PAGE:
An artist’s rendering of the future Illumina Inc. campus on Lincoln Centre Drive in Foster City.
Having spent nearly a year negotiating the terms for a more than 20-acre biotech campus that could generate millions in taxes for Foster City, the council approved a development agreement after Biomed Realty Trust and Illumina sweetened the deal with another $1.85 million payment officials would like to see fund affordable housing programs.
The City Council met Monday night to review Biomed’s and Illumina’s request for a long-term deal that would give them 16 years to construct the Life Sciences Research Campus and exempt the biotech giant from city permitting or impact fees for up to seven years.
The deal will have the city reimburse Illumina an estimated $4.5 million in fees via the taxes generated by the redevelopment — officials are anticipating a substantial increase in property taxes as well as sales taxes from the biopharmaceutical company agreeing to headquarter its sales offices in Foster City. In total, the city is expected to reap an estimated $50 million over the term of Illumina’s up to 26-year lease with property owner Biomed, according to Community Development Director Curtis Banks.
The council unanimously approved the deal which is anticipated to bring financial benefits to the city, land owner and biotech firm.
“I’ve always felt one of the problems of government is they never make an investment, they give away money, but they don’t really invest in the future,” Councilman Charlie Bronitsky said, according to a video of the meeting. “This is the true nature of an investment in our future. We’re willing to invest in the future success of Illumina so they can come here and we can succeed together.”
As the company is expected to bring up to 1,600 employees to Foster City, the council urged Illumina and Biomed to come up with innovative solutions to address impacts to traffic, schools and housing.
Illumina returned with an offer of $1.85 million toward a Community Benefits Program which the council can use as it sees fit.
It’s “a community benefits package that says ‘we’ve taken a hard look, a close look at the issues facing the community and we responded,’” said Salil Payappilly, senior director with Biomed. “Biomed and Illumina are committed to being here for the long term and being a strong and responsible member of the community.”
While the specifications of the program will be refined after further council consideration, the majority supported the concept of allocating $1 million toward a homebuyer assistance program.
The city will consider working with the county and the Housing Endowment Regional Trust, or HEART, to establish a program in which those working in Foster City could receive around a $50,000 or $75,000 loan toward the down payment on a home in the city, according to a staff report.
The city used to have a homebuyer assistance program it ran through its former redevelopment agency before Gov. Jerry Brown dissolved these affordable housing funding mechanisms statewide in 2012. As the funds from this new program wouldn’t be restricted to benefit low-income individuals, a wider range of people could participate — from safety personnel like police and firefighters to the employees Illumina is slated to bring to Foster City, according to the report.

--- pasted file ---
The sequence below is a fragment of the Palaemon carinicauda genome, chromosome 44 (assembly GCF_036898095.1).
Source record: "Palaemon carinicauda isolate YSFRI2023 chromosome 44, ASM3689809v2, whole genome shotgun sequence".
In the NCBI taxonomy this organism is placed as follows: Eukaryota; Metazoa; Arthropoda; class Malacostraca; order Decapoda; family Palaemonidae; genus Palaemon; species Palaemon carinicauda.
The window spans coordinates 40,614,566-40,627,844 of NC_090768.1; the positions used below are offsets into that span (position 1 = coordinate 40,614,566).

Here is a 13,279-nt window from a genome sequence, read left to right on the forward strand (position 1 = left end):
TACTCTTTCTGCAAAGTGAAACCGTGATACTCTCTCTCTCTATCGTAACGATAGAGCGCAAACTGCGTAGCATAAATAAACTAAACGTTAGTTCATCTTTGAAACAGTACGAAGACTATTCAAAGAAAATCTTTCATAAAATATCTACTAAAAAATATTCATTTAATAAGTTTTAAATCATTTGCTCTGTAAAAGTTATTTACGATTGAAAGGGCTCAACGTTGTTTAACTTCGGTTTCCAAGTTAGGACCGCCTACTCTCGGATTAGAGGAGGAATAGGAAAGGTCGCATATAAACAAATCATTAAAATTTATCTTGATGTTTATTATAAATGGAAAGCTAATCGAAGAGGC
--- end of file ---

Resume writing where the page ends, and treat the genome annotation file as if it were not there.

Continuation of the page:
Illumina’s contribution could also be used to study traffic improvements along State Route 92, assist with environmental initiatives like installing electric vehicle charging stations or bike path upgrades, fund programs to support youth as well as seniors, support special city events and more, according to the report.
Other ways Illumina and Biomed sought to address the impacts of building at the 25-acre site off Lincoln Center Drive included a robust transportation demand management plan.
Illumina is required to reduce vehicle trips by 21 percent through a range of programs, including shuttle services from transit hubs to the project, as well as from the East Bay — of particular interest to the council as the city’s key entry points are often congested by traffic coming from State Route 92 and the San Mateo-Hayward Bridge. Other measures include offering services on site, providing bike lockers as well as showers and guaranteeing rides home for commuting employees facing an emergency by paying for a taxi.
“We really welcome you, we look forward to working with you specifically as a community partner. That’s one of the things we really look for when new businesses come to town, because we, the city, can’t do everything ourselves and we need to have folks help us out and a couple things that you came forward with was your traffic mitigation,” Councilman Steve Okamoto said. “It’s really good that you are using a lot of shuttles, one of the things that’s a big problem here in town, if you ask anybody, is the traffic.”
Illumina will spend an additional $1.19 million to mitigate its effects on the community and environment such as funding the shuttle program, contributing school impact fees and assisting with traffic improvements at intersections on Foster City and the bordering San Mateo, according to the report.
With entitlements in hand, Biomed can construct 555,000 square feet of office and lab space spread between three buildings, a 40,000-square-foot two-story building to house employee amenities and three parking structures with nearly 1,800 spaces. Biomed bought the site for $37 million then agreed to the build-to-suit campus redevelopment slated to cost $149 million and ideally open in 2017.
Although the council challenged the biotech and real estate company to think more creatively on how to address impacts to the Bayfront city, the $1.85 million ultimately satisfied city officials.
“Thank you for being creative,” Bronitsky said. “What you did was directly find a way to begin to address an issue that’s significant for us. No one expected you to solve it, but you took a step.”
(650) 344-5200 ext. 106